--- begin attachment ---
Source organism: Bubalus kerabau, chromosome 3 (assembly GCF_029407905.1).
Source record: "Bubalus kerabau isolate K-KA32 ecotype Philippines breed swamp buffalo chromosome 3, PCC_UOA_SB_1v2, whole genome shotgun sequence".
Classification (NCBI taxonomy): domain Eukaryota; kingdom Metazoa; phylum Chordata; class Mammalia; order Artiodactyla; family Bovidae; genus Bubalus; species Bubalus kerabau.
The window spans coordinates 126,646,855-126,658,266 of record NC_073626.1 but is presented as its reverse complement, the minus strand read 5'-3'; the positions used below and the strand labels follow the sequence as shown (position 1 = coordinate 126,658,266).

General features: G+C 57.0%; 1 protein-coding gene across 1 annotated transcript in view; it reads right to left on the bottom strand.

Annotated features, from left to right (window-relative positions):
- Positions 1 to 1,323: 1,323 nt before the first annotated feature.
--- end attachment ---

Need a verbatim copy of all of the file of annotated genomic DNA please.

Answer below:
Source organism: Bubalus kerabau, chromosome 3 (assembly GCF_029407905.1).
Source record: "Bubalus kerabau isolate K-KA32 ecotype Philippines breed swamp buffalo chromosome 3, PCC_UOA_SB_1v2, whole genome shotgun sequence".
Classification (NCBI taxonomy): domain Eukaryota; kingdom Metazoa; phylum Chordata; class Mammalia; order Artiodactyla; family Bovidae; genus Bubalus; species Bubalus kerabau.
The window spans coordinates 126,646,855-126,658,266 of record NC_073626.1 but is presented as its reverse complement, the minus strand read 5'-3'; the positions used below and the strand labels follow the sequence as shown (position 1 = coordinate 126,658,266).

General features: G+C 57.0%; 1 protein-coding gene across 1 annotated transcript in view; it reads right to left on the bottom strand.

Annotated features, from left to right (window-relative positions):
- Positions 1 to 1,323: 1,323 nt before the first annotated feature.